Review the selection criteria for each employer and match your own skills as closely to these as possible. Writing a list of all of your skills and achievements can be a good way to do this.

Always make it easy for recruiters to find details that show you meet their minimum requirements (eg degree qualification and class, A level subjects, etc).

Save space by not including anything you don’t need – which gives you more space to sell your skills. For example, you don’t need to include the words ‘Curriculum Vitae’, or your age, gender or date of birth.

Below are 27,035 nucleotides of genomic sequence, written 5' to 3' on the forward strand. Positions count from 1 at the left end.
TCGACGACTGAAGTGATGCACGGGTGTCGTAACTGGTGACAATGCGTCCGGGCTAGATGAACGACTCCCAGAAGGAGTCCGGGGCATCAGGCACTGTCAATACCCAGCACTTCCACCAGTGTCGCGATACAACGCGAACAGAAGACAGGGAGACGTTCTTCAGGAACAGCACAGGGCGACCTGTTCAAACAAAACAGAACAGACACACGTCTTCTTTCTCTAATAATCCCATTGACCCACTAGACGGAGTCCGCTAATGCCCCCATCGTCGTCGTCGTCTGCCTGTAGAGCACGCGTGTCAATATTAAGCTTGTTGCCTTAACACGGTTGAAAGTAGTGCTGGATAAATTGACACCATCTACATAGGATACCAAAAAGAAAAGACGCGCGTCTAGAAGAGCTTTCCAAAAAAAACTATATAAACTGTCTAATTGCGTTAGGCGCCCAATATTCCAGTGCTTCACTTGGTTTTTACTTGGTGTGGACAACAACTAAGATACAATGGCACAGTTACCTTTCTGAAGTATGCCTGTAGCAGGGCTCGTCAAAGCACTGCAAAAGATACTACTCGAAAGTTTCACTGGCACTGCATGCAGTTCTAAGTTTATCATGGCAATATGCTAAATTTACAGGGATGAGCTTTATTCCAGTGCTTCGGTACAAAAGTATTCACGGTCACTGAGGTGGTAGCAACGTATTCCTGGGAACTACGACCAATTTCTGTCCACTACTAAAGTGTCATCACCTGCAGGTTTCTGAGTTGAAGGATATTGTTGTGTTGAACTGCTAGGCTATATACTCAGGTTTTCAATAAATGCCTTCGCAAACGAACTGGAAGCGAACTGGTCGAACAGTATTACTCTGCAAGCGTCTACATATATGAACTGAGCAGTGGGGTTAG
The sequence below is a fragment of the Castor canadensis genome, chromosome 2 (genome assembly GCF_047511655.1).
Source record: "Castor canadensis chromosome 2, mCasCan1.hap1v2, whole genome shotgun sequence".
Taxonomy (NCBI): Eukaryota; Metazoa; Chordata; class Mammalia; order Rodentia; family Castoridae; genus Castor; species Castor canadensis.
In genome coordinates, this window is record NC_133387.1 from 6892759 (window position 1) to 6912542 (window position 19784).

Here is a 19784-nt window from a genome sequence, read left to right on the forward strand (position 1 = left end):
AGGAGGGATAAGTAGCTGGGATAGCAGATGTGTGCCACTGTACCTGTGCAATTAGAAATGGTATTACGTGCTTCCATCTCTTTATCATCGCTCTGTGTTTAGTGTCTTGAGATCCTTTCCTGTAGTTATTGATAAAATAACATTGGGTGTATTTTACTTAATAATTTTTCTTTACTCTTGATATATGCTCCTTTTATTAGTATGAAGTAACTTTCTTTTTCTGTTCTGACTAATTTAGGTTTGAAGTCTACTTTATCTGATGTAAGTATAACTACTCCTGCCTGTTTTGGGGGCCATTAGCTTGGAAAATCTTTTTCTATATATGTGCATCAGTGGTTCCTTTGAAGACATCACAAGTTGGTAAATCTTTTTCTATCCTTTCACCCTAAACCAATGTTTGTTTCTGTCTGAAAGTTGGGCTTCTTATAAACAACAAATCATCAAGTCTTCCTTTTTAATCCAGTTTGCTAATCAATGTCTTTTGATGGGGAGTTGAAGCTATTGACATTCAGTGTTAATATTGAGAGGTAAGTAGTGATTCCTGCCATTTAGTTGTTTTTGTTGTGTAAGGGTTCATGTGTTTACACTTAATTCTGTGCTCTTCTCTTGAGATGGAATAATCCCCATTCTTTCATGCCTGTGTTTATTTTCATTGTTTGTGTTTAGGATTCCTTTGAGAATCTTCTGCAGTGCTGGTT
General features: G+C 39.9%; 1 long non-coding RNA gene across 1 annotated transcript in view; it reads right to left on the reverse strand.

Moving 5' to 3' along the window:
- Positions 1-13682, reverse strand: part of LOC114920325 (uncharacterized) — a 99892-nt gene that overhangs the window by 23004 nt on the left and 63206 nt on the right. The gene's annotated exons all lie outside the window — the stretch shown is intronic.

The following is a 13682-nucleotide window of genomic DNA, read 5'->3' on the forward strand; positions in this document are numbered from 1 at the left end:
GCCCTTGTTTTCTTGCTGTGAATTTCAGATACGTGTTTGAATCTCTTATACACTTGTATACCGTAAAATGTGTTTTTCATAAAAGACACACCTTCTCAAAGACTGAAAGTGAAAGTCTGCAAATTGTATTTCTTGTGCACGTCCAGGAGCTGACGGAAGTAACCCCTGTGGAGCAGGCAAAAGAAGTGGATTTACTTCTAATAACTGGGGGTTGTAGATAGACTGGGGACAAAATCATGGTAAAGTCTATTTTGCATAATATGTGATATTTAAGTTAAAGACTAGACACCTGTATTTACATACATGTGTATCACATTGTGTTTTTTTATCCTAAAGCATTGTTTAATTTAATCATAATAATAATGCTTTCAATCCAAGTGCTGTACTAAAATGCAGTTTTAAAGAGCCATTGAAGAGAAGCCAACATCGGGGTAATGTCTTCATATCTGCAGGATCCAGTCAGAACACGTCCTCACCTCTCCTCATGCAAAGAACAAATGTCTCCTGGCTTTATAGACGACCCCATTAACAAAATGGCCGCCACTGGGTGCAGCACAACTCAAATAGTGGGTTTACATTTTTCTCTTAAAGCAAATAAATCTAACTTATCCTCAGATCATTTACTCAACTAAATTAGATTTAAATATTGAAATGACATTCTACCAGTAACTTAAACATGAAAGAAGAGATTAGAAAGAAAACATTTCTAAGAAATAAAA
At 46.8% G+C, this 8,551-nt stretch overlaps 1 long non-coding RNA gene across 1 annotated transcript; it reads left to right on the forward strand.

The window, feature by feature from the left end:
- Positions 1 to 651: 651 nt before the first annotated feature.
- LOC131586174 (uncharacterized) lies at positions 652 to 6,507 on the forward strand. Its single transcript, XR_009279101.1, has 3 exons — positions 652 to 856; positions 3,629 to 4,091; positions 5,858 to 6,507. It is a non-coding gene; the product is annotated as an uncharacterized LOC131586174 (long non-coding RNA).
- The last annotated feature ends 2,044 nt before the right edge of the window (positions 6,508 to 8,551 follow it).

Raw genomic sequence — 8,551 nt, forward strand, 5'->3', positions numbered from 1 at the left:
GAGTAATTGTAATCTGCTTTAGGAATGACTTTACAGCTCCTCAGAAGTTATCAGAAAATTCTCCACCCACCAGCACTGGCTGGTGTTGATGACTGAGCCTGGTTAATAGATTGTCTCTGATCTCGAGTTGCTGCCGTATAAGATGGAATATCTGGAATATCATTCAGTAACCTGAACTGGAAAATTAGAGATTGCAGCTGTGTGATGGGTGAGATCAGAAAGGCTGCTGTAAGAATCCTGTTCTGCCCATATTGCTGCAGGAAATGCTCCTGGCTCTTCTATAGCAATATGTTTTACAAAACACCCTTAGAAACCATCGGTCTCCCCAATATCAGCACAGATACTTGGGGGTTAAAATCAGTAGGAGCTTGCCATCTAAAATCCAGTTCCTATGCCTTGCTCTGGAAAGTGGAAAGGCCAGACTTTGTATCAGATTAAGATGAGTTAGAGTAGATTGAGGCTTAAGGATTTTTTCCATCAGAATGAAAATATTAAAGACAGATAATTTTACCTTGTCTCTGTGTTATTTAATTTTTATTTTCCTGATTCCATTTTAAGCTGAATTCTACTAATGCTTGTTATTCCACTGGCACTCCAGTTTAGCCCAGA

If your CV is two pages long, make the most of them; a recruiter may take the view that one and a half pages is neither here nor there. Aim to keep your bullet points short and snappy: up to a line long, and ideally not longer than a line and a half.

Step 4: fill in the gaps

Never leave anything up to the imagination of a graduate recruiter. Gaps are highly conspicuous on CVs and recruiters will spot them a mile off – they’ll be looking for them when they check continuity and consistency.

Tempting as it is to miss out bad exam results or not mention those lost summer months you can’t quite account for, it’s much worse to leave them out all together. If you do, recruiters have no choice but to guess what should be there and why you’ve left it out – this is nearly always worse than the truth. Gaps can put your CV in doubt and can result in a lost interview.

Step 5: stand out from the crowd (in the right way)